But I think that's separate from linking it to claims data, for sure. On its face, looking at electronic medical record data is great, but like linking it back to insurance claims, at least from the US perspective is probably less savory, but I think, yeah, I think the vaccine use case is definitely a good one. I mean, we obviously do synthetic control arms, for a lot of exceptions or more patient based endpoints that are relevant for filings and for generating evidence for access to therapies, which I obviously can't go into specifics there. But that's a primary use of the patient level. medical record data
Greg Irwin 32:08
monitor. Oh, Asha, Melanie, thank you. Let's keep stirring the pot. And I'm going to call out some folks. Chris Hart. Chris, let's get in here. Mike, shall we bring you back in? Um, boy, I've got 30 odd people here. I think we can learn a thing or two from each other. A mega, Rajon over at Novartis loves to get you involved today. raise hands, ask questions, and do me a favor. Everybody while you're listening, put in one major initiative, that is your organization's work. Maybe it's MDM, maybe it's patient. 360. Let's take it because I think it will help you, Chris. Charles, thank you very much. And with that, Chris Martin, let's get you in here. Do me a favor. Give a quick intro. Yeah,
Chris Hart 33:00
Chris Hart. HCA. So all things data, data warehousing, data integration, betas, all things we are talking about here. And that's interesting. From my side of the house, I'm not necessarily running the challenges of data patient integration, right? Because I own the market. And so I can get the data from wherever and link it across the payers across the EMR, and that actually solves the challenges that we work with and that we're dealing through in the next 24 months, as you know, as healthcare continues to evolve, and the way I access data continues to change. How do I continue doing those things? HCA Luckily, has a pretty mature data strategy and data models. But I think we all see that healthcare is evolving. And the way that we do things and manage current data has to evolve with it.
Greg Irwin 33:45
Interesting. All right. Tell us about a win. All right, we can talk about challenges. Let's look back over the last 18 months. Chris, what's one data when maybe, you know, you have a wide berth here in terms of the relation? You're talking to a lot of data data professionals? Yeah,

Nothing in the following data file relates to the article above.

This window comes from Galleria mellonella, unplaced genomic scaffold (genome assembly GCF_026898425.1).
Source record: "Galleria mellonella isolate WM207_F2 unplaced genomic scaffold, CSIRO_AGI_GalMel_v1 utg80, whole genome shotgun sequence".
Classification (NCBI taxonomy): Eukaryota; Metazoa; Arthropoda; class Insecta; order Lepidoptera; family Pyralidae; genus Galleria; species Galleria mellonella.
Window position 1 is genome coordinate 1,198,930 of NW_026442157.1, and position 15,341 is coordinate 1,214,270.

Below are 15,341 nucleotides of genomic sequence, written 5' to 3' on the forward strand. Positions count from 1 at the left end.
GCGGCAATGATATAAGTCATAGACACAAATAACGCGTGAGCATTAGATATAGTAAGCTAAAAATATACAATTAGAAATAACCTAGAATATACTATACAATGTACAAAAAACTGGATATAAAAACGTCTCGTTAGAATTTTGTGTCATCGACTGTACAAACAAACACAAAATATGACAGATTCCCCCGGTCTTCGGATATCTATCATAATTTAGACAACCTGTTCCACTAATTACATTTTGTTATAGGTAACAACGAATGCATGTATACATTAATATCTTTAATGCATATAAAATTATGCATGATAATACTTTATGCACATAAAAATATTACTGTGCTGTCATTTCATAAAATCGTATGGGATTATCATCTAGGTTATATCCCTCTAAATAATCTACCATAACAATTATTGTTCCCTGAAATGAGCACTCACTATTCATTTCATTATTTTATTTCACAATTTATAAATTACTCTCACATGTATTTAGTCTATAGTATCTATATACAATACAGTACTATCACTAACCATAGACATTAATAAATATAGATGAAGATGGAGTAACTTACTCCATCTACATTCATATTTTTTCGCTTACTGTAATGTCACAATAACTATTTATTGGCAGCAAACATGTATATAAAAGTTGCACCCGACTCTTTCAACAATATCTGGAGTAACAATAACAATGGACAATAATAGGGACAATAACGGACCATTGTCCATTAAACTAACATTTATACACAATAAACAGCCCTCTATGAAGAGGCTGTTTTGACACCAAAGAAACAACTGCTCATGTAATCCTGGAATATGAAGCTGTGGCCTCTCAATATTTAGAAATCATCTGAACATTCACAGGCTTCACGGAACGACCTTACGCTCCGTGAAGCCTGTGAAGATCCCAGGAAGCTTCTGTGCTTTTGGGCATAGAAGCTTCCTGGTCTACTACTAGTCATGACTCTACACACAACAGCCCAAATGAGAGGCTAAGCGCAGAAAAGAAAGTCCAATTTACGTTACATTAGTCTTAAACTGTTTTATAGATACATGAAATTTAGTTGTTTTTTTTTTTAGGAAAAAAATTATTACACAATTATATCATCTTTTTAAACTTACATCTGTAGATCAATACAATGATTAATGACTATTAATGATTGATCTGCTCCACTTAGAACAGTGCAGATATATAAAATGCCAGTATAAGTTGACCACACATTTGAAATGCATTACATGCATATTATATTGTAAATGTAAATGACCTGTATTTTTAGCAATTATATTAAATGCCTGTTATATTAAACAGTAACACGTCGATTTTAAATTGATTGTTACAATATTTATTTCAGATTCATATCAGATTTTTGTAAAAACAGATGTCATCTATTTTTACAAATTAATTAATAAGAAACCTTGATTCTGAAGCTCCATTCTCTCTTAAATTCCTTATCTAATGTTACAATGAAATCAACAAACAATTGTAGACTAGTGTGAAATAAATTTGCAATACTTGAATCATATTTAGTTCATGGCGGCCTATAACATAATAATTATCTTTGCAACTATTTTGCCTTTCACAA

Michael Krogh 34:06
I mean, really easy. I mean, I'll say, when you know, we have a centralized data model. Because we operate in multiple states, and the requirements were loosey-goosey coming up quick and fast right across the board in the healthcare world. How do we meet the CMS requirements? How do we meet individual state requirements? And some cases? How do we meet individual county requirements, that data management so you know, having a standardized data model that was pretty mature already, that just needed a few tweaks to account for some of the COVID nuances was a huge win for us as an organization to be able to meet that many state level requirements and CMS level requirements under the constraints that we were all working under.
Greg Irwin 34:47
Thank you, Chris, you have a question. On us the data supports payer reimbursement. Yeah, we
Michael Krogh 34:55
do actually. That's, you know, a big thing last couple years and it's going to be continuing The big thing as we move forward is payer integration, and how do I get data to payers and how to payers get data back to me, so that they can close their curiosity, I can close my care gaps, and that we're not double booking services on patients that have already had a service performed in a different care setting.
Greg Irwin 35:15
But is there one thing I think about, is there a conflict of using that data for you know, the benefit of the payers through not necessarily in the benefit of the patient? Yeah,
Michael Krogh 35:30
Yeah, you know, I think there could be we're getting the data back from the payers is probably the long term goal. You know, I think, first from a reimbursement standpoint, the players really want the data from us. And that's where the reimbursement really comes from, is saying, Hey, you know, you, we need to, you've got the client data already, but this clinical data, so we can help close these care gaps on the payer side, I think there's definitely gonna be questions like that, once we get to the point of being able to ingest data back from payers, and then putting that in your clinical model and, and managing patient care from that point. That's probably another year or two out.